Summary: Bernadette the sheep, Pierre the rooster, and Jean-Luc the duck are based on the real animals that piloted the first hot-air balloon in 1783. Among those in attendance were King Louis XVI, Marie Antoinette, and Benjamin Franklin. This story takes place after that flight, when Emile, a young boy who works as a servant for Franklin, discovers the sheep, the rooster, and the duck and a girl named Sophie. The four of them have become balloon experts, and their knowledge comes in handy when Franklin is kidnapped by Count Cagliostro. They thwart Cagliostro’s plot to launch a war between England and France and take over the government of the newly-formed United States. Includes an author’s note with historical information. 221 pages; grades 3-7.
Pros: This engaging historical fiction story is told with both text and several sections of comic-style illustrations. Kids will love the brilliant animals and cheer on Sophie and Emile as they work together to foil the evil schemers of 18th century France.
Cons: Readers may find the large number of characters and historical events at the beginning of the book confusing.
Summary: Marisol has a happy childhood in Cuba, where she is a cherished only child. When Castro comes to power, though, life suddenly becomes dangerous for her family. Her parents decide to send her to New York where she is placed with foster parents. The illustrations abruptly change from brilliant colors to monochromatic grays as Marisol struggles to adjust to living with strangers, bullying at school, enduring cold weather, and not speaking English. Bits of color return as she begins to connect with her foster parents and discovers the school library with its books about botany, a subject she loved in Cuba. As winter turns into spring, summer, and fall, Marisol’s world slowly becomes fully in color once again. A series of pictures at the end show Marisol’s later life: a reunion with her parents when they immigrate from Cuba, a career as a teacher, and marriage and children with both sets of parents supporting her. Includes a recipe for arroz con pollo a la Chorrera; additional information about Operation Peter Pan; an author’s note about how her family’s story inspired this book; and a list of resources. 192 pages; grades 5-8.
Pros: This nearly wordless graphic novel beautifully relates an immigrant girl’s story using color to show her emotions and the connections between her old home and the new one. The author’s note makes some interesting comparisons about how Cuban children were treated by the U.S. versus children immigrating from Latin American countries today.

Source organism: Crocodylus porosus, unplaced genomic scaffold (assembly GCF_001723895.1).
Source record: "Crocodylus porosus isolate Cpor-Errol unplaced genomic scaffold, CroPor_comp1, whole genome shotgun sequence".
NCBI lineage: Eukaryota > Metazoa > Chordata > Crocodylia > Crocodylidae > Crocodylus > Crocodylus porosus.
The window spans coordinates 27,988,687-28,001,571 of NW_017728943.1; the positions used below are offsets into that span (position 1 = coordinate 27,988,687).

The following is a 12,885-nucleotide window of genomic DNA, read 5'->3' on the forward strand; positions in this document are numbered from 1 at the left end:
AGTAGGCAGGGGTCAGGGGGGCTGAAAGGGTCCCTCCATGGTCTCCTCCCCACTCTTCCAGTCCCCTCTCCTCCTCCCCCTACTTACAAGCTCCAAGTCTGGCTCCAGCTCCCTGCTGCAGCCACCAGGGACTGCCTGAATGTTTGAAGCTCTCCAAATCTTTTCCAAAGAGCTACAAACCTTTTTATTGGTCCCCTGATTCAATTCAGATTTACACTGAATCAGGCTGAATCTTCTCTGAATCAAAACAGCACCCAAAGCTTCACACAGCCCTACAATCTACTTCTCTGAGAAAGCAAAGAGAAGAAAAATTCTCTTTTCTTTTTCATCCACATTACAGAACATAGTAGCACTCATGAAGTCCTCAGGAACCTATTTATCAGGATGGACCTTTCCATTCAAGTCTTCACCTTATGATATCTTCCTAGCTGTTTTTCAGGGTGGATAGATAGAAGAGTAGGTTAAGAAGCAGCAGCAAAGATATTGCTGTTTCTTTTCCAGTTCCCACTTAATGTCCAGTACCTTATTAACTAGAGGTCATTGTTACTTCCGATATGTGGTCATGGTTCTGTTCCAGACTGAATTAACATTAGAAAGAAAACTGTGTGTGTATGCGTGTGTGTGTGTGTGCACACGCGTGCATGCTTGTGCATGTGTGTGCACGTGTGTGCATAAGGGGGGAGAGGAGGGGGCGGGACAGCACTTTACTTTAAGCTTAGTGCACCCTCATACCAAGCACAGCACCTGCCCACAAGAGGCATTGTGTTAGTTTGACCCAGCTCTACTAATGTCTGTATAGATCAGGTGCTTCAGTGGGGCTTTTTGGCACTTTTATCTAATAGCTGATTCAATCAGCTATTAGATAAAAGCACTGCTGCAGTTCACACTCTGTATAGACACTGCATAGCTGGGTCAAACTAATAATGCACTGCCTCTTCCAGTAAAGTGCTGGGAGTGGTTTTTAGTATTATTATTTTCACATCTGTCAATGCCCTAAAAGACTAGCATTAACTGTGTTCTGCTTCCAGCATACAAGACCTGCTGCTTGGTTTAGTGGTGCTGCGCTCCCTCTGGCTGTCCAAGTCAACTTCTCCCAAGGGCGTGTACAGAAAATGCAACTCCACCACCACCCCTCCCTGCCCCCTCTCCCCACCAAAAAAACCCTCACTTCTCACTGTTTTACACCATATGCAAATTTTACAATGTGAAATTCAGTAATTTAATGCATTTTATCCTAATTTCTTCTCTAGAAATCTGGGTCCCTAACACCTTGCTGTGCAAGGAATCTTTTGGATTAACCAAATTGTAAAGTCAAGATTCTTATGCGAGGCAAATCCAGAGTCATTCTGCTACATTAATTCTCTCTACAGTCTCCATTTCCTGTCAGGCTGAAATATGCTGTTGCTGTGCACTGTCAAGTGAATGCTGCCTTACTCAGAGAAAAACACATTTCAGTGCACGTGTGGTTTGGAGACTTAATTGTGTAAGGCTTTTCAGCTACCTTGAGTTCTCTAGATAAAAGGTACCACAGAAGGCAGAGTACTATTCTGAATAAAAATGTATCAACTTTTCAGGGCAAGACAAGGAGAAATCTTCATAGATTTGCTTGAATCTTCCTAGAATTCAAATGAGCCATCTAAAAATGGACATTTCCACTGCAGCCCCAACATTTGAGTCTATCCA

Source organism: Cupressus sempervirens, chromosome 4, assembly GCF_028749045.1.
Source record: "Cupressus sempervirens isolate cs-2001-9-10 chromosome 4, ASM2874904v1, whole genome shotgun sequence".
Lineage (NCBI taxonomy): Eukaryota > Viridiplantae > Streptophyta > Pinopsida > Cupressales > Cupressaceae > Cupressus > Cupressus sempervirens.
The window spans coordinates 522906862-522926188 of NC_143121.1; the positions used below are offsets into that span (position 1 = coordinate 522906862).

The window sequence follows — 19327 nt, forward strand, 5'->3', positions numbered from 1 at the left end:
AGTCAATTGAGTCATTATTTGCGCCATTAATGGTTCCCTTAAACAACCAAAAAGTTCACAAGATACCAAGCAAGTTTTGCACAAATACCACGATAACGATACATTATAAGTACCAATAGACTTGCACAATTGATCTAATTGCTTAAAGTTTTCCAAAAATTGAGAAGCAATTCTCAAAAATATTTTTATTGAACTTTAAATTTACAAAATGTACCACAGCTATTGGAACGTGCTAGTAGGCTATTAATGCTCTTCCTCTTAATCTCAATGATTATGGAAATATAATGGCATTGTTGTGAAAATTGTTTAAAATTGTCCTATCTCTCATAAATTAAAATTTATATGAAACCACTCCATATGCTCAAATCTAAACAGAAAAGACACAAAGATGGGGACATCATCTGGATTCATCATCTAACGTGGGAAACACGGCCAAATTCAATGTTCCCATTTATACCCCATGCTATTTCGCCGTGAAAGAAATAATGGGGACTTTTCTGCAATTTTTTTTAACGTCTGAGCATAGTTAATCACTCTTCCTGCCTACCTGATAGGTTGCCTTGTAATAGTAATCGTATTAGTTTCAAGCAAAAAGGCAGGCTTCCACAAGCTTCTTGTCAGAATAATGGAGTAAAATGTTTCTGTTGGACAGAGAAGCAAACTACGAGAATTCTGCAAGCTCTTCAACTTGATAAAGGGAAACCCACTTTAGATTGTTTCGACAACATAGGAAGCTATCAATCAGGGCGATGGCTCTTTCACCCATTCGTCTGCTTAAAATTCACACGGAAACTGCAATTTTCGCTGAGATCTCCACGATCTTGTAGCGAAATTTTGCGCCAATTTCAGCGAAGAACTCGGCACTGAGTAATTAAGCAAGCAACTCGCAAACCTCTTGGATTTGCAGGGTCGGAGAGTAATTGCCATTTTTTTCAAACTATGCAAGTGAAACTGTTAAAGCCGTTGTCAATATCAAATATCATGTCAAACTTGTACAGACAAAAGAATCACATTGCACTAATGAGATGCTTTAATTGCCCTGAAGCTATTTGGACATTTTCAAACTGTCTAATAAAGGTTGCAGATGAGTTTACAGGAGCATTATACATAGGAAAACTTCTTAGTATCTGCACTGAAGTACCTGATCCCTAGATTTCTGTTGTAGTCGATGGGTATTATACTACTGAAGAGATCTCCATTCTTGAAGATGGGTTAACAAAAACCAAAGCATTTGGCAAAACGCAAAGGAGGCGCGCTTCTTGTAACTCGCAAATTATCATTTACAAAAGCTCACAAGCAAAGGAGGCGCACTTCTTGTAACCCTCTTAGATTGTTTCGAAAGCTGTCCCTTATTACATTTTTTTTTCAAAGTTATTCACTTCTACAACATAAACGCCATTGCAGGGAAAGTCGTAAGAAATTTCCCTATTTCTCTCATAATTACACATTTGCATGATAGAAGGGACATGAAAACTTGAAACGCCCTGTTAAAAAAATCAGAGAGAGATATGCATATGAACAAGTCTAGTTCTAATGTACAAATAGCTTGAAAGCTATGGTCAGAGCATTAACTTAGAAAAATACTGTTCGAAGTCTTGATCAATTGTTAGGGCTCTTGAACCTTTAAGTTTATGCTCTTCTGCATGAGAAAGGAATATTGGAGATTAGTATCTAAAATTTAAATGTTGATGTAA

Cons: Readers who don’t have much background knowledge on Cuba in the 1950’s and 1960’s may want to start with the back matter to better understand the story.
Summary: Raquela and her family live in Spain during a time when it’s forbidden for them to practice their Jewish faith. They celebrate Shabbat each week in their wine cellar, but Raquela has only heard about Passover. One year she asks her parents if they can have a seder. Her mother says it’s too dangerous, but her father, a great fisherman, gets a thoughtful look in his eyes. The night before Passover begins, Raquela’s parents pack a basket, and the next night they sneak onto her dad’s fishing boat. Papá takes them to his favorite secret fishing spot, where they drop anchor and proceed to have a seder dinner. An old fisherman sees them when they return, saying that it must have been a special night for Papá to take his family out fishing with him. Raquela says to her father, “It was a night different from all other nights.” Includes additional information about Passover and the Spanish Inquisition and its consequences for Spanish Jews. 32 pages; grades K-3.
Pros: An excellent book for celebrating Passover that weaves the original Passover story into the Spanish one and focuses on the hope and endurance of both groups of Jews.
Cons: I wouldn’t have objected to a bit more historical back matter.
Summary: Life has been pretty grim since Laia and her family survived Hurricane Katrina. They’re living in temporary housing, facing a long wait for their home to be rebuilt. Her dad hasn’t picked up his trumpet since the storm, and her mom no longer sings or dances. Mardi Gras has always been the joyful centerpiece of the family’s year, but this year it feels wrong to celebrate. As the festival approaches, though, Laia decides she’s going to make Mardi Gras happen for her younger brother. She gets out his drum and is ready to play when her father walks in with some calla lilies for the family, as well as seeds to plant when their house is ready. Then Babyboy starts tooting on his dad’s trumpet, which he’s secretly taught himself to play, and before long the family is out in the street, ready to celebrate. The story ends on a hopeful note, with the whole family dreaming about the day their house will be rebuilt. Includes additional information about Katrina and Mardi Gras after the hurricane and during Covid-19. Also includes a glossary. 48 pages; grades 1-5.